Friday, 23 October 2009

Question/Circus Time

After a week of extravagant build up, last night’s question time failed to fulfil its potential. The political debate was reduced to a circus of hate as audience members whooped and cheered every single put down sent Nick Griffin’s way. Not for one second am I saying I did not enjoy watching this fear mongering, hate filled fool nervously licking his lips and contradicting himself, its just that Question Time is a platform for serious and equal political debate, not a stage on which any man is to mercilessly heckled and attacked from all sides. When we lose control of our emotions, the point which we are debating loses all integrity.
The week leading up to Griffin’s appearance was just as revealing as the debate itself. It is incredible that many opposed to the BNP’s fascism, totalitarianism and far right politics dispute their cause by wishing to deny them the right to appear on the show. Free speech is the foundation for democracy, and as such, even those with extreme views have every right to voice them. No, as Jack Straw commented, they have no place in politics, but personal opinion has to be voiced if the oppression the BNP would enforce is to be avoided under any government.
The frenzied show taught me very little, I already despised Nick Griffin, his party and everything they stand for, and the lack of impartiality from David Dimbleby made me question whether the BBC had a separate agenda that night. As the beat down continued, it seemed Dimbleby had been instructed to ensure that nobody accused the BBC of giving Nick Griffin a free ride.
I could hardly contain the grin on my face when Griffin praised a “non violent KKK leader” and though obviously trying to present a sanitised version of himself and his party, true hatred surged through his blood as he exclaimed Islam to be a “wicked, vicious faith.” He could not answer coherently, he sniggered and laughed uncomfortably as the audience vilified him. His body language was reflective of his parties policies, evasive, inappropriate and completely unfounded. I laughed out loud at the television as Griffin denied quotes that he can be seen saying on you tube. He is shambolic, a wreck, completely unsure of himself and looking desperately for a scapegoat on which to load his vanities, doubts and ignorance. He is the BNP’s perfect leader, a public representation of the fear and ignorance that causes people to tick the far right box on their ballot paper.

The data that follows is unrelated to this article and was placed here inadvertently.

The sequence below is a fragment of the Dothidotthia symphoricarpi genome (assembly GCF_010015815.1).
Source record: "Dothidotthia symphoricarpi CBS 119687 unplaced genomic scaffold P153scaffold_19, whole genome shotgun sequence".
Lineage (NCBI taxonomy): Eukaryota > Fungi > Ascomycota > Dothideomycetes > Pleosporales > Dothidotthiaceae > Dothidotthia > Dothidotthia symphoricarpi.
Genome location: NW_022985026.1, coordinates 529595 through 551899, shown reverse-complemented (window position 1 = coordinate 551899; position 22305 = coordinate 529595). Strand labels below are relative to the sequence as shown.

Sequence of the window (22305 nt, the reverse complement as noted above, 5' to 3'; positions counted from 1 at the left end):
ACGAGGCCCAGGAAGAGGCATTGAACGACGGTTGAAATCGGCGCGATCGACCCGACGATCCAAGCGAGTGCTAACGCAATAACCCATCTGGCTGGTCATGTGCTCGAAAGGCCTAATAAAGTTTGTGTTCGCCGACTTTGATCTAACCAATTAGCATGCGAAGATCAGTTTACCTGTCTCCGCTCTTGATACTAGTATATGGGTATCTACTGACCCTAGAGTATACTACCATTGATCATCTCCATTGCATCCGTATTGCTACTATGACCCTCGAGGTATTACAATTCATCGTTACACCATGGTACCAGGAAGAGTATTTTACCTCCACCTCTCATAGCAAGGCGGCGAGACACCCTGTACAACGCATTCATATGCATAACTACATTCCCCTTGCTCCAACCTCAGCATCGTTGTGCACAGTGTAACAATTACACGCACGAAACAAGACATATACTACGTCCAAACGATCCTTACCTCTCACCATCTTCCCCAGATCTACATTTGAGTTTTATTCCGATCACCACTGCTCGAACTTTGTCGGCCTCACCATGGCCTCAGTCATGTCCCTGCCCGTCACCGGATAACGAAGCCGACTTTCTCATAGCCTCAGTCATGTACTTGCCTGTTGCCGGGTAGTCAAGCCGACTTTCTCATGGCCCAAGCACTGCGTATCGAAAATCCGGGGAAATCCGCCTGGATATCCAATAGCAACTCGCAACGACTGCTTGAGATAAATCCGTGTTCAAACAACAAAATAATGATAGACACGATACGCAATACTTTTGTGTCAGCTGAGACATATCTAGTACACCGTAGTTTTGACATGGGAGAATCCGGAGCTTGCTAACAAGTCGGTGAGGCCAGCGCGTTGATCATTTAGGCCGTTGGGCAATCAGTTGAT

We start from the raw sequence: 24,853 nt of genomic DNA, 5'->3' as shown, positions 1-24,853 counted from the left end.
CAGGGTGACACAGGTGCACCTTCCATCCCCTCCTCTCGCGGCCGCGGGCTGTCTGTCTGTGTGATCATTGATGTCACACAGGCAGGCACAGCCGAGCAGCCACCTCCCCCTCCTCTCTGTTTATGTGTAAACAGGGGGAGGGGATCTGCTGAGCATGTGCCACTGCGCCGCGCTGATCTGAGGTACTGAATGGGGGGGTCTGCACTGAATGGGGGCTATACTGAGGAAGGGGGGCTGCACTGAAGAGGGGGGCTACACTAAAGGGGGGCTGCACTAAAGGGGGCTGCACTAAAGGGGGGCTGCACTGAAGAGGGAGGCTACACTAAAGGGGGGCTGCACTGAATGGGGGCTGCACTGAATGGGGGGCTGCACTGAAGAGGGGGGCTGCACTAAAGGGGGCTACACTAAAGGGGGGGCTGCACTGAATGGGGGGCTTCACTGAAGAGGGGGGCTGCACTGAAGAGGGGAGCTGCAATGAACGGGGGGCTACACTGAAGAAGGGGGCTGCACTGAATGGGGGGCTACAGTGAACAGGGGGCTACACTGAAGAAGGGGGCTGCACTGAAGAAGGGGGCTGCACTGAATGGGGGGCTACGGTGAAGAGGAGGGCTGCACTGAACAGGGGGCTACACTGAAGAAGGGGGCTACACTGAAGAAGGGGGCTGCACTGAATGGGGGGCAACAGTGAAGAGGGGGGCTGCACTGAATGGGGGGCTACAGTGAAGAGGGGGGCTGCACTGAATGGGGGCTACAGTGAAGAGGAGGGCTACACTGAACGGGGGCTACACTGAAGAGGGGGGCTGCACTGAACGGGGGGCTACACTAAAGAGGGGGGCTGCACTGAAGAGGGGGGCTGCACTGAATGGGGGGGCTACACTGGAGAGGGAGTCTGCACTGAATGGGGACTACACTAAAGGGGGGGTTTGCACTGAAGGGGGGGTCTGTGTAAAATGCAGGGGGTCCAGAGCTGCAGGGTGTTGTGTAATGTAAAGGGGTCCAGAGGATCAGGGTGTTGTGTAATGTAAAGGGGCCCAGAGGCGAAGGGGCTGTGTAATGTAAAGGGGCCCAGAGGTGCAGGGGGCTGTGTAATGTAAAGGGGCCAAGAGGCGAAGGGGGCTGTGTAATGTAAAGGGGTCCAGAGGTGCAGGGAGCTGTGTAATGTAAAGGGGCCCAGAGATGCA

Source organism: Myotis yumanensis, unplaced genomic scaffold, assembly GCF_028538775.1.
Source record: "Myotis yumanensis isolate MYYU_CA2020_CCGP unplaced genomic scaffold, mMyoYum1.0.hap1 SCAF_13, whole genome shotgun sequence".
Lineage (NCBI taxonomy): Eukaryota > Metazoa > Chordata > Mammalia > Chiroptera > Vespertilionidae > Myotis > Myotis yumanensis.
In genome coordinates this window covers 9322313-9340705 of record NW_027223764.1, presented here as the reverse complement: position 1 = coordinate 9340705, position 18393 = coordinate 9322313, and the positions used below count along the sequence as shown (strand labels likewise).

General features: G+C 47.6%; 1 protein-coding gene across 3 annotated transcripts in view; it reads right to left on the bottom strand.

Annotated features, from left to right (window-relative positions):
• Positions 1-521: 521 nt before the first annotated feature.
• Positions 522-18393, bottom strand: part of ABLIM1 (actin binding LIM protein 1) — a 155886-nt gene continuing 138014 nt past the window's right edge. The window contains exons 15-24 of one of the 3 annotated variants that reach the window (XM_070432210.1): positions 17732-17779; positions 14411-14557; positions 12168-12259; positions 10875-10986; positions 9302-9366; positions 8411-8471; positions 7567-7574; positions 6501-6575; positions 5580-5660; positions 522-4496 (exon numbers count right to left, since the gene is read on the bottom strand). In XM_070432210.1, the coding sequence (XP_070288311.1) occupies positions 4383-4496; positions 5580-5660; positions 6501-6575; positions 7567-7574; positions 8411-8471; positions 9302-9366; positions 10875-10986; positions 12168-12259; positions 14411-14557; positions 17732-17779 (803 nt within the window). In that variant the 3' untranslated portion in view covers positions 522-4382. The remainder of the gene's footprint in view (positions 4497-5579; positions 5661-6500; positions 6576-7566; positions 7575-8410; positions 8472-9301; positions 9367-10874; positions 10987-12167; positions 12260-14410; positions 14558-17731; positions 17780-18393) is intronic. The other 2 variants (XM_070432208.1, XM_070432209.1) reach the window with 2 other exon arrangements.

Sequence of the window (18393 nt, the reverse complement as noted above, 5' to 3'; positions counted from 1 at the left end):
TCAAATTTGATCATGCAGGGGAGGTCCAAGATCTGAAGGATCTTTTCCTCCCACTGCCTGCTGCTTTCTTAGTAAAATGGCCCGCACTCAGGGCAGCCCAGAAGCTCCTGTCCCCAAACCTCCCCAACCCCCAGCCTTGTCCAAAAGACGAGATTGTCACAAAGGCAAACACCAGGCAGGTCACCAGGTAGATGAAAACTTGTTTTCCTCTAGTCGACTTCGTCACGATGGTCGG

One moment of true enlightenment came from an audience member, a question directed at Jack Straw. He asked if Mr Straw believed the current governments lack of immigration policy had fuelled the recent support for the BNP. Jack Straw stumbled with his reply, it was as confused and damaging to Labour as the policy itself. Interestingly, the only question not directly associated with the BNP party concerned a homophobic article published by the Daily Mail. It seems natural to me that fascism, fear mongering, ignorance and the Daily Mail are words said just minutes apart.
This will not go away, no matter how much we attack and vilify the BNP, there will always be a far right minority fuelled by fear and ignorance. I hope, that the floating voters who saw and heard the BNP leader for the first time, though rightly angered by the failings of capitalism and by the country’s steady decline will have seen Nick Griffin as the quivering excuse for a man he truly is. As more people grow angered by the society they live in, the politicians who rape and pillage the system they are meant to uphold and adhere to, they will hopefully have realised that the BNP is not the party to channel their discontent through.

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